Jerusalem, early October 1183
“Look,” Daniel coaxed. “Doesn’t it make even me look comely?” He held the silver mask over his own face and confronted the King, who was lying in bed, propped upon pillows.
“You’re always comely, Daniel,” Baldwin replied, with a weary smile that only made his deformed face more hideous.
“Your grace, your hands and feet are covered with bandages and clothes; why shouldn’t we cover your face as well? If you don’t like this particular mask, we can commission another one. You can choose whatever visage you like—you could even change it from day to day!” Daniel suggested eagerly.
Baldwin sighed. “The only face I want is the one I had before. . . .”
“We asked the silversmith to try to reproduce it,” Daniel admitted, looking down at the mask in his hand, “but he wasn’t skilled enough. Or maybe he just couldn’t remember what you looked like before. . . .”
“I’ll wear it if you can’t stand the sight of me anymore,” Baldwin offered, “but otherwise, now that I’ve turned over the affairs of state to my brother-in-law, why do I need to hide?”
“It’s not for me,” Daniel hastened to assure him. “It’s just that your sister thought . . .” Daniel looked nervously down at the mask again. The Countess of Jaffa had charged him with making Baldwin wear this. She’d told him she couldn’t bear the sight of her brother’s face another day. Daniel knew she would blame him for failing to convince the King to wear the mask, and Princess Sibylla could be hell on earth when she was displeased.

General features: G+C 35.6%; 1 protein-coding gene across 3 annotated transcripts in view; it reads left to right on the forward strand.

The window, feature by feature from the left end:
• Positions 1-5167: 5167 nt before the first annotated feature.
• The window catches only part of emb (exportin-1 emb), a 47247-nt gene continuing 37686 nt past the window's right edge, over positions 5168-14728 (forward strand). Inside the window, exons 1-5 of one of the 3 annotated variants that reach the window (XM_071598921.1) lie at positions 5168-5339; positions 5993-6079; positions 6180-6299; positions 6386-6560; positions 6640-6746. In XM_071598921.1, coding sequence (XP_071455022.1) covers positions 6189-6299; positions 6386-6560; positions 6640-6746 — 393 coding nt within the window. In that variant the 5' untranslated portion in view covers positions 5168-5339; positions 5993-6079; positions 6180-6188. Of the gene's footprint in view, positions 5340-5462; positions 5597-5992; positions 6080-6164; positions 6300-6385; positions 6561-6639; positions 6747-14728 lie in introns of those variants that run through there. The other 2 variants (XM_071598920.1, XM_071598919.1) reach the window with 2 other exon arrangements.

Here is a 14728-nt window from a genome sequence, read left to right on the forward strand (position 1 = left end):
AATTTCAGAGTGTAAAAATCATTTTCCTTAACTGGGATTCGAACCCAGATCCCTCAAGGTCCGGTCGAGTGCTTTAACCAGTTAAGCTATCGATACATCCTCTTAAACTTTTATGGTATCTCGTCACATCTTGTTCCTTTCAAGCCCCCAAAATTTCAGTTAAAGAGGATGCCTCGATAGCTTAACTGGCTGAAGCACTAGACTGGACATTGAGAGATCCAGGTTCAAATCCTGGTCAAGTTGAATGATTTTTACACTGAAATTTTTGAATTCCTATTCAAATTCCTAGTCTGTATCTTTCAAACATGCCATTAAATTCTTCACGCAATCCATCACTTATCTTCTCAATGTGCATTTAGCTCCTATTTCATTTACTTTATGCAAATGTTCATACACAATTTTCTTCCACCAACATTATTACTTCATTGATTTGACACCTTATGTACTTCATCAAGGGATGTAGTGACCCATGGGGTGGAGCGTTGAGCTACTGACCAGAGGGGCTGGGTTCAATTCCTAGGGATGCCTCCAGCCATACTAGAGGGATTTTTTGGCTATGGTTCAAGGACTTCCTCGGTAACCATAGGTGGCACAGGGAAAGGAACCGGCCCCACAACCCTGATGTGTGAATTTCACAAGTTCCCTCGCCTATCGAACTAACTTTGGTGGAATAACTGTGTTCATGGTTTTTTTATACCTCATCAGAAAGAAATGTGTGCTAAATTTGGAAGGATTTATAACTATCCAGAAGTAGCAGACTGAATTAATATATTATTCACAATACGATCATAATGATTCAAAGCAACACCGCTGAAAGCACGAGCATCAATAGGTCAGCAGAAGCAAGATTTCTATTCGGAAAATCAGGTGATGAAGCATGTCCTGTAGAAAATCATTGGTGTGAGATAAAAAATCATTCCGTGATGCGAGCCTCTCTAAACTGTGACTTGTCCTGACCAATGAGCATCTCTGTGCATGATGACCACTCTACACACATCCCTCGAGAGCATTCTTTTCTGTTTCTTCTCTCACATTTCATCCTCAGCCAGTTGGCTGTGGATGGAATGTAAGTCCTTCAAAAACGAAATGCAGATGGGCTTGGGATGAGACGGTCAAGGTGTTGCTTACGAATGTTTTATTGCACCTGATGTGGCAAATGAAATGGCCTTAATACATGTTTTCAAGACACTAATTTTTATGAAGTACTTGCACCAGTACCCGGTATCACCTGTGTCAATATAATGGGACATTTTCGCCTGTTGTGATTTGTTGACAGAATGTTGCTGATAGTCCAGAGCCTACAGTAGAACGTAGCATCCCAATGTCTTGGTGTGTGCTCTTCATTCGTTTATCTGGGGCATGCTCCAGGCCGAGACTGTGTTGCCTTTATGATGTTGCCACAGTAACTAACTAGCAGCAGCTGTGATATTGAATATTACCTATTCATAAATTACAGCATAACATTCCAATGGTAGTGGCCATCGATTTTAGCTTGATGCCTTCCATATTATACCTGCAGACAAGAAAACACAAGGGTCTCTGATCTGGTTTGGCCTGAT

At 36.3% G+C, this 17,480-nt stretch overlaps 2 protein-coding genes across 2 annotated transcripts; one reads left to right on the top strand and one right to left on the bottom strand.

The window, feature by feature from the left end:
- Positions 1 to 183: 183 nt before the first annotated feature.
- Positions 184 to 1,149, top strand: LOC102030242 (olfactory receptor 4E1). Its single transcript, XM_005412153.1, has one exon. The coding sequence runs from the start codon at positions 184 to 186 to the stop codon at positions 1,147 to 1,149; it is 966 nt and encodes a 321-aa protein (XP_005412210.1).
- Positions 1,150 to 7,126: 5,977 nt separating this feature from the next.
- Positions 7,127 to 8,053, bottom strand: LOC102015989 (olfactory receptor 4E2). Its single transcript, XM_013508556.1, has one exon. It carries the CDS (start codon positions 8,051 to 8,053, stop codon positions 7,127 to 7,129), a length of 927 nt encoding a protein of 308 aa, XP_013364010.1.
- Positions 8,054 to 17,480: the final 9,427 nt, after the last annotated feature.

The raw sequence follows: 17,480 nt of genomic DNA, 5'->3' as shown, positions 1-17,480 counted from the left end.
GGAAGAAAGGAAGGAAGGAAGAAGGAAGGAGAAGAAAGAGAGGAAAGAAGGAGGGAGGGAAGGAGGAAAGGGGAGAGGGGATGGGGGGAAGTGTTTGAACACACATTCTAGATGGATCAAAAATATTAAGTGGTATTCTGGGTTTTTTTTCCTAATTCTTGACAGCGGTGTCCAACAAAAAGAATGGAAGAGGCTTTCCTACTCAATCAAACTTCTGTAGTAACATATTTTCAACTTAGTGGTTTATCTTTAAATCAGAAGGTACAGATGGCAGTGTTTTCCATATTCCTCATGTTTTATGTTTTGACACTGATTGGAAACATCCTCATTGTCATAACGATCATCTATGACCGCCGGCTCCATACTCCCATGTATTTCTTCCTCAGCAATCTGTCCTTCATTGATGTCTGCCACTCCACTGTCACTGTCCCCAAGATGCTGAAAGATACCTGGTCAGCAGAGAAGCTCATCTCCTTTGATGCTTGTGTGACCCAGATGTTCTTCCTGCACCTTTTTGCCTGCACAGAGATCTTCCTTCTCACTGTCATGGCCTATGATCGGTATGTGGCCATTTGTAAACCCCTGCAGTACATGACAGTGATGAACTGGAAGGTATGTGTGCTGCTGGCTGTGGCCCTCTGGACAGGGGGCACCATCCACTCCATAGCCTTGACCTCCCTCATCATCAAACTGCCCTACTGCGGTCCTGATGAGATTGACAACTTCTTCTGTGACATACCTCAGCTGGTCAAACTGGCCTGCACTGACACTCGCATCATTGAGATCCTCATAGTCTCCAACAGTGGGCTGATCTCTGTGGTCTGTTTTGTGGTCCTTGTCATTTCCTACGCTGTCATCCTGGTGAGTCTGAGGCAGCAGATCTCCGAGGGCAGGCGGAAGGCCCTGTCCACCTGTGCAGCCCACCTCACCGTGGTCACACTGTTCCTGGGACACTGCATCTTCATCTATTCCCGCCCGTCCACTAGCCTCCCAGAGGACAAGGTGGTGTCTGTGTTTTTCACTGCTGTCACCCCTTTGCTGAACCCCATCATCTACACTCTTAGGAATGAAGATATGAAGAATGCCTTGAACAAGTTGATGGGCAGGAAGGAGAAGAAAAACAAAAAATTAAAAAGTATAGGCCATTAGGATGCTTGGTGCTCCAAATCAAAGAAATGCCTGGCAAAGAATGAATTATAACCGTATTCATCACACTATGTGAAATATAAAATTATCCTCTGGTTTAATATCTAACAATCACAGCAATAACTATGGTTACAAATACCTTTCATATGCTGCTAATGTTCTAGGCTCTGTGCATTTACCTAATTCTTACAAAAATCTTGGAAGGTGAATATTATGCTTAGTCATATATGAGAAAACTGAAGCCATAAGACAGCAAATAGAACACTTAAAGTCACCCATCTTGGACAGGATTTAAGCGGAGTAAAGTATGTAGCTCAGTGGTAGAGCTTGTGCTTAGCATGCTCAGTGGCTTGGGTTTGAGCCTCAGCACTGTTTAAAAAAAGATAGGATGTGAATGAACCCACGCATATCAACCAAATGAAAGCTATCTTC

Baldwin caught his breath at the mention of his sister, and after a moment he repeated slowly and deliberately, “My sister.” It wasn’t a question by the time it came out of his mouth, because now that it was out in the open, it was so obvious. His sister was somehow ever present—yet never really at hand. His mother had repeatedly assured him she was here, but she had never come close enough for him to see her with his dimming eyes.
“My sister wants me to wear the mask,” he concluded.
Daniel nodded vigorously. “She—she says she loves you too much to see you like this.”
“Yes,” Baldwin said stoically. “Too much.”
Sibylla had always been attracted to beauty, he reminded himself, striving for the thousandth time to find an excuse for his sister. But the words rang falsely even in his own head. If she loved him so much, then surely she would see beyond his deformed face to his heart and soul? Surely she would care more about what he was feeling than what she was seeing?
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